The three words that taught me everything I needed to know about writing headlines

Three words taught me everything I needed to know about writing headlines.

I remember it like it was 30 something years ago.

Because it was.

We were on holiday in Portugal and had taken a day to visit a market.

I remember it being busy – in every sense of the word – bustling with people, loud as hell, with everyone moving at a pace that would make Usain Bolt seem sluggish.

I think my Dad may have even got us together in a Navy SEAL style huddle and delivered a “Never leave a man behind!” style speech before we ventured in.

We entered the market, maintaining our death grip on each other’s hands – making sure to look back every two seconds, in case we were now holding hands with a strange Portuguese chap called Antonio.

All was going well until we hit the centre of the market.

That’s when it happened. That’s when we heard it…


Immediately, we all turned in the direction of the voice.

It was clear where the shout had come from – a market trader was stood on a crate, head above the throng, about 10 metres away, eyes scanning the crowd like he was playing a particularly challenging game of “Where’s Wally?”.

He spotted us.

“Ah – you…English!”, he said with the excitement of a Hyena that’s located a wounded deer.

He shouted something else, this time in Portuguese, after which a bunch of market traders pounced on us.

The battle was on…

That’s the thing about headlines – you can get as fancy as you want, but what you really need is something that grabs people’s attention.

That’s the ONLY job of the headline.

It’s not a game of “see how many benefits and objections you can cram into one sentence while still being readable”.

It’s a game of, “HEY YOU…LOOK OVER HERE!”

If your ideal client was walking through a crowded marketplace – fearing for their safety – what could you say that would make them stop to look at you?

THAT’S your headline.

Of course, from there, you still have to keep them engaged and interested, but, don’t worry, I’ll get to that in another post…

How to avoid the B.S. detectors

“Usually this costs $499,997, but today, because you’re wearing a hat and your name rhymes with ‘Deginald’, it’s only $37!”

We read a sales page and everything’s going well – we’re nodding our head, agreeing with everything they say and reaching for our already maxed-out credit card when…


“I know we said we’d sold out, but we’ve just found a box containing 50 copies of this limited edition PDF in our warehouse…”

…and there it is.


…or, to put it more politely…

“I’ve seen this before. I know what’s coming next.”

If your audience thinks they know where you’re headed, they’re going to stop reading. 

And you’re buggered if they do that.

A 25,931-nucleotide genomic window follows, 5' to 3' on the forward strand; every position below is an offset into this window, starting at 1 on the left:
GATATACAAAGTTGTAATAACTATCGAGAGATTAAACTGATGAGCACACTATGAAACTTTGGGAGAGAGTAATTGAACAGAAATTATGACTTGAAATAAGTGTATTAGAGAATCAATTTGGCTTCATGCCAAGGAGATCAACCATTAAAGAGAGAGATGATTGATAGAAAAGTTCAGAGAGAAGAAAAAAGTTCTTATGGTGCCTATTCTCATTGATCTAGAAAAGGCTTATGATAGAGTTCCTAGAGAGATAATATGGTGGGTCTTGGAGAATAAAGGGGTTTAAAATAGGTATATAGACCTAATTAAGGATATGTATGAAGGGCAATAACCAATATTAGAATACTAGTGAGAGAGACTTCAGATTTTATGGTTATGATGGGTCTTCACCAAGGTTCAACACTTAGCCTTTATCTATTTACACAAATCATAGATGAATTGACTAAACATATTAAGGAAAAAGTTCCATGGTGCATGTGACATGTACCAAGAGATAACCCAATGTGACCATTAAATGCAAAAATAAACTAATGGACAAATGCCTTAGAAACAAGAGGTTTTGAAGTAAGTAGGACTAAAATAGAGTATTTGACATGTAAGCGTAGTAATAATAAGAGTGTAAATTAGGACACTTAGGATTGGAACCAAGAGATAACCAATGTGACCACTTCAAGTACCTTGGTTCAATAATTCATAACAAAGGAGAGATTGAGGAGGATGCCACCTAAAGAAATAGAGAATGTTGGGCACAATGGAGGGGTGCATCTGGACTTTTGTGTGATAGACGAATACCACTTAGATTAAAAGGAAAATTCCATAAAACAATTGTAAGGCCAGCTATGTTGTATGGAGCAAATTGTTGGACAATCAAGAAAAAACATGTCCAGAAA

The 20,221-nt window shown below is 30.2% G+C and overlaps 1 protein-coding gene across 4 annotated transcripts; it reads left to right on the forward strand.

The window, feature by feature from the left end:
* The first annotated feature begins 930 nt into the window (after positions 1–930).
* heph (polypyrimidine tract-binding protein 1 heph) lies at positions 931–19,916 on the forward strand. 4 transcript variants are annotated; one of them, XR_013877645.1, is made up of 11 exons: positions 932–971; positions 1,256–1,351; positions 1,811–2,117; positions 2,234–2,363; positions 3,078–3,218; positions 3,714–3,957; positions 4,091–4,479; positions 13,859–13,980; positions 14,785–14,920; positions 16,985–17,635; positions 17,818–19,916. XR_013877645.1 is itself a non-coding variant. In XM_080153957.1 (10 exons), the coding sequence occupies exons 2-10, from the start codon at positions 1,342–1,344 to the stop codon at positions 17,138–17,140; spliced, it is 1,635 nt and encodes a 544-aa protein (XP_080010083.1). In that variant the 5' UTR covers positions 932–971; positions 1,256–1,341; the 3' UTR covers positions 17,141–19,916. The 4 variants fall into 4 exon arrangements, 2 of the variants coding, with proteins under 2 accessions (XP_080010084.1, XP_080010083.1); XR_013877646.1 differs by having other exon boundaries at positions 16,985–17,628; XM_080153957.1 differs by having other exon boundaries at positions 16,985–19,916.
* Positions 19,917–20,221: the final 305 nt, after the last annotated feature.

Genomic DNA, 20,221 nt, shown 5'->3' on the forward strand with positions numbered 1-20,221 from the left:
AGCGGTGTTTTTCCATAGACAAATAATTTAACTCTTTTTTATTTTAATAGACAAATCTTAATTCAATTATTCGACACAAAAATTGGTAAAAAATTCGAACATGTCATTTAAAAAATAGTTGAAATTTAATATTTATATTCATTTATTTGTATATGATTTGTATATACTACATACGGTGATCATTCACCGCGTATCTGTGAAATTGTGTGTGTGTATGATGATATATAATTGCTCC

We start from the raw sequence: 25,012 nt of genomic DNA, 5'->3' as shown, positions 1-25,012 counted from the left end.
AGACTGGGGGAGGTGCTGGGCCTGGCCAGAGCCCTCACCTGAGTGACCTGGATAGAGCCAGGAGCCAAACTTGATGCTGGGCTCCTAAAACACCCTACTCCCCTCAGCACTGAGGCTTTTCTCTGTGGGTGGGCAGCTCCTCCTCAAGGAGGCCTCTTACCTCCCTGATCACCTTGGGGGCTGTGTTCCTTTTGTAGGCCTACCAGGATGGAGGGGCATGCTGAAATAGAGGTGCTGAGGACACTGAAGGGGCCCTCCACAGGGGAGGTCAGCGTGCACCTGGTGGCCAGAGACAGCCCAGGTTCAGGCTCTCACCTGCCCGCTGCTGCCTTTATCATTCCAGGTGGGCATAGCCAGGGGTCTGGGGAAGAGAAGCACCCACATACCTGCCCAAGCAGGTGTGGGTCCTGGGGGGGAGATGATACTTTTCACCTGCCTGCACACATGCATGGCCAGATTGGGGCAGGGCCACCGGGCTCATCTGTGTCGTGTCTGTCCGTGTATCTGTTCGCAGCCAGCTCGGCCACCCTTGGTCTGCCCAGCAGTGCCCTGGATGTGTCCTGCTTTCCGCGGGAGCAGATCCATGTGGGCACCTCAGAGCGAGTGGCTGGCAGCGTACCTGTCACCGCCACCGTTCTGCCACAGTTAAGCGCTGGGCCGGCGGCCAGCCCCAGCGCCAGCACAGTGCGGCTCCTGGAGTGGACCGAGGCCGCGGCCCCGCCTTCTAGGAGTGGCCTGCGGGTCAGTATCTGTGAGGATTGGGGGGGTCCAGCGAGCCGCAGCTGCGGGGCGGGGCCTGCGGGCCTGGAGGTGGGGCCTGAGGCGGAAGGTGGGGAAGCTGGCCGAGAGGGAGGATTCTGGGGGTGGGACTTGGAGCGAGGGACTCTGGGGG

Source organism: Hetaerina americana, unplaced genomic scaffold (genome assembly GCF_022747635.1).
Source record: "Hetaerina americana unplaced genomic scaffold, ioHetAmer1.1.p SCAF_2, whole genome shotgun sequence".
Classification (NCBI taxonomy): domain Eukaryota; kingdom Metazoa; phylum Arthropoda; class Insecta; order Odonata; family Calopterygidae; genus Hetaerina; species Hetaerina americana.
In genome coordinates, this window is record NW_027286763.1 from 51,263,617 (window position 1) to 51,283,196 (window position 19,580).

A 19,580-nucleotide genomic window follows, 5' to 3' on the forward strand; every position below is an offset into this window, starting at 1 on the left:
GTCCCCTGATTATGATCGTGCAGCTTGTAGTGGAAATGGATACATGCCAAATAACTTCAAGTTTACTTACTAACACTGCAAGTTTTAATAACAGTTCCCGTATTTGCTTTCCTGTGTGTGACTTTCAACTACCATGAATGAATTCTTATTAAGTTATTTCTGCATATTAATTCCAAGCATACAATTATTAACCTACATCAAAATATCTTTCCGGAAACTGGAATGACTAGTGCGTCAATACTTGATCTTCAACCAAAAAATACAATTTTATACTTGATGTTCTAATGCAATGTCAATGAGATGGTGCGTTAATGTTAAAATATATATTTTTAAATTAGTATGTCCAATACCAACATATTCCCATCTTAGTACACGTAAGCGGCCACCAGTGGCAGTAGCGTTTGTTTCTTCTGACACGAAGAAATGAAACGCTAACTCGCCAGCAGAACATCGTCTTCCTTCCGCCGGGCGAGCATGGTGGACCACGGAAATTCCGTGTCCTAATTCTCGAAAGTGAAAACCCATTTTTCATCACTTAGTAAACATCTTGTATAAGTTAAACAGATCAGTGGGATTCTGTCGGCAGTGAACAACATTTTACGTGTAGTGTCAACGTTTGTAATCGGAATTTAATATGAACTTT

Your job is to keep them engaged and alert – like they’ve got front row seats to a discus throwing competition for the blind.

Write stuff that makes them WANT to keep reading, to find out what happens.

There’s an easy way to do this…

Write in YOUR voice. In YOUR style. 

Don’t be lazy and copy other people’s templates and ideas.

They wanna hear from YOU.

How would YOU say this?

Don’t worry about it being “perfect” – it ain’t about grammar. 

It’s about writing something that spurs YOUR audience to take action. 

You can’t do that if they’ve buggered off because they spotted your template.

Mr Fluffy Pants is waiting for you

When it comes to receiving compliments, this is how I usually process them.

  • 1 – Someone compliments me.
  • 2 – I feel weird and uncomfortable. Instead of sincerely thanking them for their generosity, I usually make a sarcastic comment, hoping it will calm my unease.
  • 3 – It’s only AFTER I say the comment that my brain reminds me that this never works, so now both of us are left feeling awkward.
  • 4 – The other person leaves, quickly.
  • 5 – The initial compliment is passed to my brain for processing.
  • 6 – Instead of processing it straight away, the brain takes what may be a perfectly valid compliment and starts working it over, like a toddler breaks in a new tub of Play-Doh.
  • 7 – The brain continues to knead, punch and bash the compliment until it’s not only unrecognisable, but now taken a completely different form – an insult.
  • 8 – Happy with its work. the brain, looks at the insult, edits it for maximum devastation, adds a pinch of emotion and, only then, allows it entrance to the long term memory banks, from which it can be easily recalled in the future to remind me that I’m a useless piece of shit.

Despite all this, if I ever say, “please let me know what you think…”, I really mean it.

So I did a FREE webinar.

It’s not flashy or colourful. You certainly wouldn’t hire me as a graphic designer from looking at the slides.

(There may even be of a photo of me in my underwear, I can’t remember)

Anyway, I did it and now the “Mr Fluffy Pants Webinar” is a thing.

(Don’t judge me too harshly on the name, as two of the words in the title aren’t entirely irrelevant to the content)

It’s a short lesson on how to get your business online as fast as possible.

If you haven’t been thinking about this, you should.

We need to adapt to what’s going on.

We need to take back some control.

We can’t sit around, waiting to see what happens, because no one seems to know.

The “Mr Fluffy Pants Webinar” is my way of helping.

(I did tell you it was free, right?)

If the present situation has got you thinking, “Holy shit! I need to get my business online, but HOW DO I DO THAT?”

… I think you’ll find it useful.

If you’re sat there thinking, “Holy shit! When DID Fiona Bruce start presenting Antiques Roadshow? Was it 2007 or 2008?”*…

…you won’t.

The video teaches you a very simple step by step approach to getting your ass online – as quickly and easily as possible.

Also, it’s on YouTube, so you can skip the boring bits, play it faster, make me sound like a chipmunk, and pause it when the urge to kill gets a little too much.

Yes, there is an upsell at the end, but the video gives you a complete overview of what you have to do without having to pay me any money.

If you watch it, I’d love to know what you think – genuinely.


*2008. I know, it would’ve bugged the shit out of me too.


When I heard what the doctor said, I nearly shit myself.

“It could be six months – at least – before life returns to normal…”